Cat Twitter

“if you’ve done this kind of thing before”

If you’re just looking for code, check out my GitHub repo. It's written in node. If you’re here to read a blog post, feel free to skip to the next section.

My general process was to:

  • Apply for a developer account
  • Apply to create an application
  • Download all of my twitter data as a personal back-up
  • Use twit make an API call for my user timeline
    • Pull the tweet ID off of each object in the response data
    • Use twit to make an API call to delete each tweet with that ID

The only parts of this I had difficulty with were:

  • Understanding Twitter's authentication process
  • Dealing with rate limits set on Twitter's  standard API

If you use a library like twit, authentication will be handled for you. Initially, I tried not to use any third-party packages. Authentication isn’t that difficult — it’s just a matter of “picking your battles.”

I believe calls to Twitter’s standard API that delete a tweet are rated limited at 300 per 3 hours. My script just runs until you get an error. I would just run it again after 3 hours.

 The Narrative

Twitter doesn’t provide a solution to bulk-delete tweets. They actually state:

If you're looking to get a fresh start on your Twitter account without losing your username, the best way to do this is to create another account with a temporary username, and then switch the username between your current account and the new account. Please see our article on changing your username for more info.

Still, there are many third-party services you can find to delete all of your tweets. The decision to do it myself was less about a lack of trust in these services, and more about a natural curiosity of the process. It sounded like a fun project. I also kind of dislike the company of Twitter, and I felt like if I could help others delete all their tweets that I would be contributing to “sticking it” to the various abstractions that Twitter represents in my mind.

My initial goal was to provide a free and simple code snippet with no third-party packages or dependencies that could delete all the tweets of a given account. I had a vision in my mind of someone who didn’t know how to code reading through my script and thinking, “Oh, I see what’s going on. I trust this. I’ll use it.” I gave up on this vision pretty quickly.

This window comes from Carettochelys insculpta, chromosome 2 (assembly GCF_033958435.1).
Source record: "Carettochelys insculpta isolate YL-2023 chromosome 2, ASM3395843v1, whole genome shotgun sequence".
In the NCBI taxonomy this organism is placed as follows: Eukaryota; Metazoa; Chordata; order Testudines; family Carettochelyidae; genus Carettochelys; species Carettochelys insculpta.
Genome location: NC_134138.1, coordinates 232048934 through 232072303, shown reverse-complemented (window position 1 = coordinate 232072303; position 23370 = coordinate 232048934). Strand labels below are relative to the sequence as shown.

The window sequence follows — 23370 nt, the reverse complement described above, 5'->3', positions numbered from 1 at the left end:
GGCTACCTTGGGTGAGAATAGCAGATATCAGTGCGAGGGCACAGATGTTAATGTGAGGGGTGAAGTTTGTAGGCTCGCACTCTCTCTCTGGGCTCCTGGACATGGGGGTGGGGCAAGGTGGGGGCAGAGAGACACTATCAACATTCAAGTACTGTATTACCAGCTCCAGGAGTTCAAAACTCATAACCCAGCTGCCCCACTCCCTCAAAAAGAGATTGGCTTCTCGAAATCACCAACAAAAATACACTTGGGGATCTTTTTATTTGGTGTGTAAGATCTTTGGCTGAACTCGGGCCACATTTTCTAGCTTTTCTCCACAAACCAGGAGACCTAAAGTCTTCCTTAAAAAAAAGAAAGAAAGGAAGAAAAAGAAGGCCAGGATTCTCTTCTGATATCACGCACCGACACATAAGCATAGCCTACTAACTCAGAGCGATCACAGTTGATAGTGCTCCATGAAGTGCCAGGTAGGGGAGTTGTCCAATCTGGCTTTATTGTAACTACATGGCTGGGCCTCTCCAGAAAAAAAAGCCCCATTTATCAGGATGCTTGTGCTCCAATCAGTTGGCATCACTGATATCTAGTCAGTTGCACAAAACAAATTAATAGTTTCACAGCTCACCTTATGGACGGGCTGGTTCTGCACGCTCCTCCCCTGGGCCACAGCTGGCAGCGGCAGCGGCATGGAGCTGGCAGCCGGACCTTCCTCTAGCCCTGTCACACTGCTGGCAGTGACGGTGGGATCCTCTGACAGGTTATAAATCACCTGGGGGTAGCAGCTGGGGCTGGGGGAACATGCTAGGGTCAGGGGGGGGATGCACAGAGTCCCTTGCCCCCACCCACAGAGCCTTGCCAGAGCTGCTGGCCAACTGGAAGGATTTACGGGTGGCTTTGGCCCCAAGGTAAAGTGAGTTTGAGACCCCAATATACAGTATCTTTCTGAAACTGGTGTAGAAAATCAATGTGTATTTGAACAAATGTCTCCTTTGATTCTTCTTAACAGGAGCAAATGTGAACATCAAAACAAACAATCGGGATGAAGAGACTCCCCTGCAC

If you want to delete all your tweets yourself via the API, and you don’t know how to code, you’d need to do at least all the following things:

  • Choose and install a programming language
  • Install git to clone my repo
  • Open a terminal, navigate directories, and clone the repo
  • Sign up for a developer account on Twitter
  • Apply to create an application and understand which fields actually needed to be completed
  • Find things called an “access token secret” and “secret API key” for your application and still feel comfortable
  • Read through the code I wrote and for some reason trust it more than the code written by someone else you don’t know on the internet

In addition to losing faith that I could create something more trustworthy than what already exists in the world, I lost interest trying to create a dependency-free script. I found Twitter’s documentation on authentication to be somewhat confusing, and turned to twit to just handle it for me. I went through a similar process as in the video below. I don’t really think that the authentication flow is all that difficult to grasp. I just didn’t want to spend a lot of time on the matter once I felt like I wasn’t writing something for non-coders to look at.

And once I installed twit, my resistance to third-party modules completely broke down. I decided to install and use RxJS just for the fun of it.

The first time I ran the script, several hundred tweets were deleted, and then the program exited with a status of 403  and a message of, "User has been suspended." I started searching Google in a panic, but realized this must be related to rate limiting and happen all the time. Twitter has separate error codes for rate limiting, but I just waited a while, reran the script, and never saw that specific error again.

I also tried using my downloaded data from Twitter as a source of tweet ID’s instead of making an API call to get my timeline. I quickly realized this made the process more complicated, as I then needed to assume responsibility of tracking which tweet ID’s had been deleted.

Ultimately, I felt disappointed when I ran my script and realized all my tweets were deleted. I had enjoyed the process of running the script, hitting an error, and tinkering to fix it — or otherwise just trying to optimize the script. I do feel proud when I visit my Twitter profile and just see suggestions of other people to follow and a “Show more” button.